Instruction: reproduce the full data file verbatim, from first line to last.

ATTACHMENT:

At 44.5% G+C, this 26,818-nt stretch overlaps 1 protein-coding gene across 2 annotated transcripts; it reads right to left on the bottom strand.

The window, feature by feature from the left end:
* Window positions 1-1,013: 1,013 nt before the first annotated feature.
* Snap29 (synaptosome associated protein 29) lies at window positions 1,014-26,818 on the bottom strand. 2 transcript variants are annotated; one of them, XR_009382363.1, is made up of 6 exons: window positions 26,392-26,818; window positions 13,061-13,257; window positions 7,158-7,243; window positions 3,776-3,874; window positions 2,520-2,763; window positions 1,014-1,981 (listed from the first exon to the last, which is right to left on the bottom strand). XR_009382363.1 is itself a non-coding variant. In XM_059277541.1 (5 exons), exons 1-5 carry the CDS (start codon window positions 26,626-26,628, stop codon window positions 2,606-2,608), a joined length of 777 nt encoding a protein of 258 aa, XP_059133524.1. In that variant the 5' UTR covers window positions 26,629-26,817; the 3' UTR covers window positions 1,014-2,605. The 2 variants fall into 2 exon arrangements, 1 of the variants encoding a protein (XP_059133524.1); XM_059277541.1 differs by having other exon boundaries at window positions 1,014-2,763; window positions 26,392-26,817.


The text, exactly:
At 44.5% G+C, this 26,818-nt stretch overlaps 1 protein-coding gene across 2 annotated transcripts; it reads right to left on the bottom strand.

The window, feature by feature from the left end:
* Window positions 1-1,013: 1,013 nt before the first annotated feature.
* Snap29 (synaptosome associated protein 29) lies at window positions 1,014-26,818 on the bottom strand. 2 transcript variants are annotated; one of them, XR_009382363.1, is made up of 6 exons: window positions 26,392-26,818; window positions 13,061-13,257; window positions 7,158-7,243; window positions 3,776-3,874; window positions 2,520-2,763; window positions 1,014-1,981 (listed from the first exon to the last, which is right to left on the bottom strand). XR_009382363.1 is itself a non-coding variant. In XM_059277541.1 (5 exons), exons 1-5 carry the CDS (start codon window positions 26,626-26,628, stop codon window positions 2,606-2,608), a joined length of 777 nt encoding a protein of 258 aa, XP_059133524.1. In that variant the 5' UTR covers window positions 26,629-26,817; the 3' UTR covers window positions 1,014-2,605. The 2 variants fall into 2 exon arrangements, 1 of the variants encoding a protein (XP_059133524.1); XM_059277541.1 differs by having other exon boundaries at window positions 1,014-2,763; window positions 26,392-26,817.